Here's how Trump's 'extremist' GOP has actually morphed into the Third Reich
Trump Rally Colorado Springs (Screen Capture)

The Republican Party has fully surrendered to Donald Trump and has now embraced the aims of the insurrectionists who stormed the U.S. Capitol nearly one year ago, according to a new column.

Trump's increasingly extremist GOP mirrors the Third Reich's operating principle, as described by historian Ian Kershaw, who said Nazi party members were always “working towards the Führer," anticipating what their leader wanted without being asked and pursuing ever-more radical steps to serve his interests, argued attorney David R. Lurie in a new column for The Daily Beast.

"Over time, it became clear that those who pursued the most radical, and often violent, steps to serve the party would be met with approbation, while those who hesitated would be met with disfavor or worse," Lurie wrote. "While Trump is, of course, no Hitler, he and his acolytes have used a similar reward-and-punishment dynamic to relentlessly move the GOP towards a dynamic of ever greater extremism, in which adherence to legal and moral norms is viewed as intolerable weakness."

This dynamic played out in 2016, when Trump's namesake son eagerly accepted a Russian government operative's offer of "dirt" on Hillary Clinton and in early 2021, when his chief of staff Mark Meadows enthusiastically embraced a plan to overturn the 2020 election loss, and both men used the same language to signal their corruption: "I love it."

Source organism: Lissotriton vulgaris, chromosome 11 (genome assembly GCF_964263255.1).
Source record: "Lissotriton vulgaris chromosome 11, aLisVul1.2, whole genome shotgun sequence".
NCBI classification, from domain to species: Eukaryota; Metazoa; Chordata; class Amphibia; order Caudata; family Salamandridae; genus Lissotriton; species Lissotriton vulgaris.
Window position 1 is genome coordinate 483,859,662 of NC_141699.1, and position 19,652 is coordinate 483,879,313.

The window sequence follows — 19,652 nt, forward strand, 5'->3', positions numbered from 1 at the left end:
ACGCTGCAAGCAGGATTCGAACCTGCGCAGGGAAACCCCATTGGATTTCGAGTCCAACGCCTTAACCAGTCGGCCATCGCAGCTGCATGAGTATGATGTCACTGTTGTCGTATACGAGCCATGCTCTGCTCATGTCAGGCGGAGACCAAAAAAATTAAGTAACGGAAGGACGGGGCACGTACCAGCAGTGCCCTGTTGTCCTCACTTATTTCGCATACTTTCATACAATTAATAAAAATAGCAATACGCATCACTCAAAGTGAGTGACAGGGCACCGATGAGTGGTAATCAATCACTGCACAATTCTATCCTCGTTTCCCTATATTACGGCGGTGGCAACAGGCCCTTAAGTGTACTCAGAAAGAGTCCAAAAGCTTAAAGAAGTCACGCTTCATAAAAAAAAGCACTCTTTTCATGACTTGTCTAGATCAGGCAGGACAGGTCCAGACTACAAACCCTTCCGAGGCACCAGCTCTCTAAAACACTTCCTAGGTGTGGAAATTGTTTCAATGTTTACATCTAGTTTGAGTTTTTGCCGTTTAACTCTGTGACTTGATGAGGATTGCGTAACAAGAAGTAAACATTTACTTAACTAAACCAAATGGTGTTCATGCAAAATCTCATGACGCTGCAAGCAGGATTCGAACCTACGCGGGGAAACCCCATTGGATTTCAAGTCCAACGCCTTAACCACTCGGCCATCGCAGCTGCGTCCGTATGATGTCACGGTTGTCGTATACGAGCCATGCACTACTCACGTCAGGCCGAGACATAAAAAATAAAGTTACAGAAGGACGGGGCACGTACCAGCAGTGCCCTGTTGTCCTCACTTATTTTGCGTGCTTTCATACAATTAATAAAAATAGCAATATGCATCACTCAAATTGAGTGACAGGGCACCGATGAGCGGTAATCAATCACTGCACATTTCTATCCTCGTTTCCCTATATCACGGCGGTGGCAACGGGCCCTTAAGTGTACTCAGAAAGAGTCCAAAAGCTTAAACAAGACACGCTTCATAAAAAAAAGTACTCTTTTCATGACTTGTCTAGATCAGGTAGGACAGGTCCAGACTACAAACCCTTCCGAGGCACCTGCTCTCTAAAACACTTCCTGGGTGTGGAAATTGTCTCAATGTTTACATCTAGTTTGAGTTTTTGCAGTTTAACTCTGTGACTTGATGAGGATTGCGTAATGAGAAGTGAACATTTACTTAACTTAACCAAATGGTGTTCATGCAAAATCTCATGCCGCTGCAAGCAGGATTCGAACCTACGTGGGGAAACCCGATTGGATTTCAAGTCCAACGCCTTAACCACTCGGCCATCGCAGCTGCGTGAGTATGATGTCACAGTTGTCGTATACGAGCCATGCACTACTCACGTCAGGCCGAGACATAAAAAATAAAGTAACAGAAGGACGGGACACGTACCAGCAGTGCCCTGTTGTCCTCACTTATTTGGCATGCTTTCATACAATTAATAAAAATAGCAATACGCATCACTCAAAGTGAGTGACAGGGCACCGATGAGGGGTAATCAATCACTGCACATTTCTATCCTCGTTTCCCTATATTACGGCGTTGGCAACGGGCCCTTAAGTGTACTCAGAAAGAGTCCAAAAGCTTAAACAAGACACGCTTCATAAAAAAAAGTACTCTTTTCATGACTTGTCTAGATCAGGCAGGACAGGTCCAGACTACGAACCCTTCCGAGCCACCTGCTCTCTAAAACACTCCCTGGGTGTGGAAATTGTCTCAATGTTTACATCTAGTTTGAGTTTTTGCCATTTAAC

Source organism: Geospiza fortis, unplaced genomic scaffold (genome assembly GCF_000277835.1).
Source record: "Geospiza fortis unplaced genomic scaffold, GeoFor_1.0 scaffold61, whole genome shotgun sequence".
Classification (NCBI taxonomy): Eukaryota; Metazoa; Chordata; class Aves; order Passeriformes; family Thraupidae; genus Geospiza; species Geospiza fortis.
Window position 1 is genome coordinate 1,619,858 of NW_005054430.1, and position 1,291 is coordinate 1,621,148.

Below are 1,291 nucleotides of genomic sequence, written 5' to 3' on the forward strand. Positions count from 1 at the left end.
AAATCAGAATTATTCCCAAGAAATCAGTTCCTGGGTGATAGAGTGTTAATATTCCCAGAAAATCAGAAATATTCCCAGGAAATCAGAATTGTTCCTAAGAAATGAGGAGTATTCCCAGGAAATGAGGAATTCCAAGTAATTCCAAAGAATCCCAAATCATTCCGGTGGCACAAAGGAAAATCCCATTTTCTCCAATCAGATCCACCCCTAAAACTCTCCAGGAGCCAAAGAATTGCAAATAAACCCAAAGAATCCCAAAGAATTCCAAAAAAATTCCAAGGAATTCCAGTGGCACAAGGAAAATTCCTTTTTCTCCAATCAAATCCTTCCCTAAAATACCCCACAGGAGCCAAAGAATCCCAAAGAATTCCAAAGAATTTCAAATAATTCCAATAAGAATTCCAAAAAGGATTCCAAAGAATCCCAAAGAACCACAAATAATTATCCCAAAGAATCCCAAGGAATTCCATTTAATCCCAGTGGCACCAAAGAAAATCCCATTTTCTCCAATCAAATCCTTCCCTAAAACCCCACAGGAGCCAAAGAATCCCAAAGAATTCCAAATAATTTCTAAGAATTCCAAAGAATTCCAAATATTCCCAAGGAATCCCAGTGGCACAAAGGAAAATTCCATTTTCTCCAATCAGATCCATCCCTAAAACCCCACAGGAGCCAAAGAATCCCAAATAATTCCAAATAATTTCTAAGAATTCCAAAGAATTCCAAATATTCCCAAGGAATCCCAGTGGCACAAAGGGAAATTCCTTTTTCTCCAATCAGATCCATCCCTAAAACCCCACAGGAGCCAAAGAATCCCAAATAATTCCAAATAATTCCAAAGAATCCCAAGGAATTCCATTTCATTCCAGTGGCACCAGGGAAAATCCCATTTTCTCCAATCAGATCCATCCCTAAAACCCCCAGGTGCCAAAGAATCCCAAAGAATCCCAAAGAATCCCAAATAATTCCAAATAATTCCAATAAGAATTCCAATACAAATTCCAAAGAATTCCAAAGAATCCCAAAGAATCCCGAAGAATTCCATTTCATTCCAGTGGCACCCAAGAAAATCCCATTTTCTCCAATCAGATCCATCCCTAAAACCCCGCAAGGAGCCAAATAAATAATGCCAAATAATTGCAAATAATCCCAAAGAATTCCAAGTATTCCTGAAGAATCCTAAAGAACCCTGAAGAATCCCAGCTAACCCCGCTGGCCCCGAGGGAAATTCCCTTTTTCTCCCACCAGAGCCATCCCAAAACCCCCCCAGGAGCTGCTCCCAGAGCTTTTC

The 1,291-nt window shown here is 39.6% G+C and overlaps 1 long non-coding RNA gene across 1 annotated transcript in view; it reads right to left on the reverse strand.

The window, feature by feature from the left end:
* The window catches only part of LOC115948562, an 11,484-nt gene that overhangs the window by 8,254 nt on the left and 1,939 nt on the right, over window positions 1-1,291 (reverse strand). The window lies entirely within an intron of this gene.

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"We do not know if Trump expressly blessed either scheme beforehand," Lurie wrote, "but it is clear that both Don Jr. and Meadows understood that they would risk Trump’s ire if they failed to pursue the most extreme attacks on American laws and democratic norms available in Trump’s name."

The same dynamic is playing out in statehouses across the country, where GOP legislators are undermining faith in elections and restricting access to the polls for likely Democratic voters, and the violent Jan. 6 insurrection.

"The former president claims that he didn’t tell the crowd that gathered for his speech on Jan. 6 to attack the Capitol, but virtually all of the people who did believed they were acting in his interests, and had every reason to believe that their attack would meet with his approbation," Lurie wrote.

Appeals to the extremist base has become the central element of the Republican Party, and GOP leaders -- including Trump -- fear losing their support if they don't embrace conspiracy theories or disregard democratic norms.

"Even Trump himself has found that his power as a 'leader' of an extremist movement depends on his own reliably continuous appeals to extremism," Lurie wrote. "This was starkly evident last week when Trump himself faced criticism from some of his most fervent followers for acknowledging that the COVID vaccine saves lives, and admitting that he received a booster dose."

Trump didn't need to explicitly order the insurrection, because his followers knew what he wanted them to do, and he allowed it to continue by refusing to call them off for nearly three chaotic hours.

"Extremism is Trump’s calling card, and the force that fuels his movement," Lurie wrote, "and during the months that have followed, GOP activists encouraged by Trump have normalized the goals and even the tactics of the insurrectionists — who are now frequently described by Trumpist Republicans as harmless tourists, or patriots."

"The party is working towards Trump," he concluded.